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Saturday, March 19 • 10:00pm - 11:00pm
Living Things

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Habeas Corpus, the second album from Living Things, is a slingshot of modern Americana, arching from St. Louis through Chicago, New York City and London to pierce the international vagabond outpost of Berlin, as seen through the eyes of four political junkies high on the poet and the layman’s right to intellectual freedom. The themes they cover include life, love, money, religion and war in these turbulent times. “In some ways I’ve looked at this whole record as a celebration of the uncertain times ahead,” says lead vocalist/lyricist/guitarist Lillian Berlin. Anthemic, prophetic and bumping through Habeas Corpus, Living Things have taken their journey from St. Louis, the city where old-timers pick out the blues on their porches and giant signs proclaim “Guns Save Lives” and “Jesus Saves,” on to new cities and new horizons of the mind. Yet St. Louis and the contorting contradictions this city wears is never far from their minds. It’s still the homestead for which they sing their fiery hymns of revolution and revelation. With Habeas Corpus the scream of four angry young men evolved into a record that brands flesh by way of a more elegant, textured fury. Released Feb. 17, 2009, on Jive Records, it was birthed in the beating heart of Hansa Ton Studio in Berlin, an expansive ballroom used by the German military, at the height of its power, to entertain society with classical recitals. Today, through a line of wide, tall windows, a virgin dawn breaks over the dark city skyline, touching Potsdamer Platz, where the Berlin Wall once stood, and sweeps across a Gothic city blinking in the light of a new future. Inside, four rock ’n’ roll adventurers-in-residence attacked their guitars, taking their cue from the beating drums of Bosh Berlin, which, amid the wide acoustics of the ballroom, sounded like rolling peals of thunder, pumping bright blood through the dank air of this ancient, cavernous, six-story building. Drums, cables and percussive instruments were strewn across the floor. A Chamberlain box (etched with graffiti by previous Hansa tenants “David+Iggy”) kicked up freaked-out distortion and noise. To one side lay an old metal army suitcase heaving with notebooks full of lyrics, riffs and ideas scribbled by Lillian, some as old as 10 years and others as new as here and now. A 60’s telecaster and tape echoes absorbed Cory Becker. When Eve Berlin dropped his bass guitar to reach for one of the timbales, congas or shakers at his feet, a Star of David tattoo on his arm was revealed. “Berlin is like a scar that reminds us of how serious bombs, weapons and dictators are,” says Eve (who, of all four band members, soaked up the Dionysian delights of Berlin with the greatest relish). “For us, to be writing our own version of soul music inside Hansa, knowing that once upon a time the most evil powers gathered there …Yet there we were, looking out the windows and seeing that good prevails. It felt really powerful. Berlin is a great city now.” “The starkness, the gothicness, the melancholy of Hansa and the heathen, debauching atmosphere of Berlin seeped into our sound,” observed Lillian. “The visual reminder of a broken dictatorship was a theme that haunted me, along with writer Fyodor Dostoevsky’s “Crime and Punishment,” Mark Twain (whose house is in my home state of Missouri), Oscar Wilde, Anne Sexton, Charles Bukowski, George Orwell and Philip K. Dick. Musically it was Neil Young and Crazy Horse, Revolver era Beatles, John Lennon and the Plastic Ono Band, David Bowie, Brian Eno and Bob Marley blaring in my subconscious.” The three brothers, Lillian, Eve and Bosh Berlin, have been in a band together since grade school. “We have a concrete basement at the bottom of our parents’ house; we’ve been rehearsing in it since we were kids and recorded half our first album there,” says Lillian. “It was totally our own world, where, at one point, everybody lost their virginity, tried drugs for the first time, wrote our first songs. It was the nucleus of our reality.” The three boys would disappear into the basement and play music late into the night. “There are also a lot of caves in St. Louis,” continues Lillian. “We’d go down to the caves after rehearsing, hold parties and the band would play. Two to three hundred people would fit into the caves, and the music would go on until either the power generators blew, the cops came or the sun came up. Then we’d all go skinny-dipping in the Missouri River.” With Lillian on vocals and guitar, Eve on bass and Bosh on drums, the boys migrated to Chicago, then New York, then across to L.A., up to Canada, over to Europe and back. Inspired by a ’60s poster that read “War is not healthy for children and other living things,” the band found its name. Joining them on both the journey and guitar was childhood friend Cory Becker. He came on board just as they finished recording their debut album, Ahead Of The Lions (released Oct. 4, 2005, on Jive Records), which included the singles “Bombs Below,” “I Owe” and “Bom Bom Bom” -- the latter featured in a Cingular television commercial. Big, brotherly bust-ups and arguments are par for the course with the Berlin boys – “Things don’t get going until one or all of us has thrown down their instruments and started yelling,” Eve attests – and Cory turned three into a balanced four. While relentlessly touring in support of the critically praised Ahead Of The Lions, Lillian was loved and hated for visceral actions like burning George Bush posters onstage. “This whole idea of speaking out against the wrongdoings of government was something that we were taught at a very young age by our mother, who protested in the ’60s and ’70s,” says Lillian. “When I first started writing songs it felt natural to sing about socially conscious ideas. Early on, as a young band, we were admonished not to talk about this or that. But an artist is in many ways a reflection of what is going on in their surroundings and they’re going to express what is affecting them. We write about what interests us.” This doesn’t always lead to a happy result. After one gig Lillian was jumped and beaten by angry Bush supporters, one of whom fired a gun, the bullet whizzing past Lillian’s ear. “We’ve been perceived in some corners as an anti-American band, but that’s the furthest away from what we are,” says Eve. “We love our country and that’s why we care to understand the reality of where it stands and how to make it better and to sing about it. What inspires us most is what’s going on in the world. Sometimes you need to step outside and look back in to have perspective on your own country, to see what’s really going on. We’re not content to wait 50 years for the history to be written.” Living Things haven’t changed their vision to fit anybody’s desire for politeness; instead, they’ve pursued their own musical story, coming back up for air with a new chapter. “Lillian came up with the name of the album and it sums up a lot of things,” says Eve. “Habeas corpus is supposed to safeguard our individual freedom against arbitrary State action. It’s supposed to protect us from unlawful imprisonment by a rogue government. So many people we meet don’t even know their rights have been eroded lately. But we need to be aware of these rights to protect them.” Lillian sums up his philosophy: “Society is divided into two antagonistic factions, those who issue the orders and those who obey the orders. The problem is that the ones who issue the orders have abused their authority and have seduced society into abdicating their rights. It’s time to learn to recite your rights like the ABC’s and 123’s so you are aware of what you’re giving up.” Adds Eve: “We really value our Constitutional right to express ourselves. When somebody says ‘rock ’n’ roll,’ to me it means freedom, being who you are, running wild and letting it all hang out.”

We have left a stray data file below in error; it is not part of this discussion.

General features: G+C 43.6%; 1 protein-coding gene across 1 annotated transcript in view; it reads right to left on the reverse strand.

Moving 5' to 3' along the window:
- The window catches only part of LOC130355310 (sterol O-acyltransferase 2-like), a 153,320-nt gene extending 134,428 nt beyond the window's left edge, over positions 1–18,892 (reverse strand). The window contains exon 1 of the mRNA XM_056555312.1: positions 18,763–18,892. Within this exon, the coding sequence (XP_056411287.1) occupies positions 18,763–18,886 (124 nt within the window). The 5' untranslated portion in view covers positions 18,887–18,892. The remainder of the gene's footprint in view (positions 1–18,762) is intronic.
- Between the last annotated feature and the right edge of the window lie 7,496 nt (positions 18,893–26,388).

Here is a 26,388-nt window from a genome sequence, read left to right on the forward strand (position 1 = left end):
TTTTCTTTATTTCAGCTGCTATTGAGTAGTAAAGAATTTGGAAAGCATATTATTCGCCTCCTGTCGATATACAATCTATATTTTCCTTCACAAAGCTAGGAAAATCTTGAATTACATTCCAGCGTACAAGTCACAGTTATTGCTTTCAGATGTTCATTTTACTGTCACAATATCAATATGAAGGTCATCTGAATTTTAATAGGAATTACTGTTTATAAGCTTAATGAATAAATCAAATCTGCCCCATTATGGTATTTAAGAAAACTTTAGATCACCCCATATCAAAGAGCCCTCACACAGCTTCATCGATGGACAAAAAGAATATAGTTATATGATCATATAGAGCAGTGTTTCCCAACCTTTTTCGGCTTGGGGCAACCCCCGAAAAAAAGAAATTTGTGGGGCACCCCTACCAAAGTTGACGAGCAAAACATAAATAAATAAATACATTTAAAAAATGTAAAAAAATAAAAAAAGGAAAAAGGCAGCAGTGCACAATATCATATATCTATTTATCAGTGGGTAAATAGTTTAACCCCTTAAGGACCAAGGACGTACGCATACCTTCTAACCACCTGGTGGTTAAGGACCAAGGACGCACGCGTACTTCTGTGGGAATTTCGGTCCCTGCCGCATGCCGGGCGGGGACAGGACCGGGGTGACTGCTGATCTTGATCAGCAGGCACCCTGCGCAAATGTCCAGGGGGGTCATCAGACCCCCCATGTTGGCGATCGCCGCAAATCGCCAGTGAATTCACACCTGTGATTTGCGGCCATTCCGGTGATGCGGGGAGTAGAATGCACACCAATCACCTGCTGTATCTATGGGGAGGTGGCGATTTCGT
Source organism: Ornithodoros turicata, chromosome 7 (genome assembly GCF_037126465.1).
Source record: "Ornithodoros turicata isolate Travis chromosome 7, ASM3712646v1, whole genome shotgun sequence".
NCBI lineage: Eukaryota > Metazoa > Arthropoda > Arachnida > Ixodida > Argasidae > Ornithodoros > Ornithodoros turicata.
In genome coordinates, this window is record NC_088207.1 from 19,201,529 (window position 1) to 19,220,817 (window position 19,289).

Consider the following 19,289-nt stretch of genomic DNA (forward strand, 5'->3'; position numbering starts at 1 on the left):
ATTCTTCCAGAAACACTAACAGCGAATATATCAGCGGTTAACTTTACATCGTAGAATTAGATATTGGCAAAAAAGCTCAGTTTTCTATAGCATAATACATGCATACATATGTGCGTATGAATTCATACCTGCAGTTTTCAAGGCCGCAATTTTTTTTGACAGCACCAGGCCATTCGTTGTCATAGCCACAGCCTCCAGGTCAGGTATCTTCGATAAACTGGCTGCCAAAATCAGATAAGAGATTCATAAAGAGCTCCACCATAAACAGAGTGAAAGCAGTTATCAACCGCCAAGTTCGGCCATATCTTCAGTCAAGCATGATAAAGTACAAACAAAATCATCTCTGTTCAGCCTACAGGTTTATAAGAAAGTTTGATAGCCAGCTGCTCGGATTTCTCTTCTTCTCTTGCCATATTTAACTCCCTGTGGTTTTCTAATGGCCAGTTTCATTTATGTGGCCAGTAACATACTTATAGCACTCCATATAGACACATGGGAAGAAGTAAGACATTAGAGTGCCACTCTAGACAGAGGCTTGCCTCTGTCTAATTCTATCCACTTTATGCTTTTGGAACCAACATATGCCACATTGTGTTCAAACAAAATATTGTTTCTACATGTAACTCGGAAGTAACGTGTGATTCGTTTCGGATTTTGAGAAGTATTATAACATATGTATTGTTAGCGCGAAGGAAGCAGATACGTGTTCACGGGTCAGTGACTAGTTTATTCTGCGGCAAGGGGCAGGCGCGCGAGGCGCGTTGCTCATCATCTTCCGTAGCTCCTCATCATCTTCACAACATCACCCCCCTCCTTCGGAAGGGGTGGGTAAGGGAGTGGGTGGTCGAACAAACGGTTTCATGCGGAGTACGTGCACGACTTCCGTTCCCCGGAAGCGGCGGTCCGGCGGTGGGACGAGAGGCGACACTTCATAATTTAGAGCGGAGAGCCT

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Living Things

Habeas Corpus, the second album from Living Things, is a slingshot of modern Americana, arching from St. Louis through Chicago, New York City and London to pierce the international vagabond outpost of Berlin, as seen through the eyes of four political junkies high on the poet and... Read More →


Saturday March 19, 2011 10:00pm - 11:00pm
Rusty Spurs 405 E. 7th St.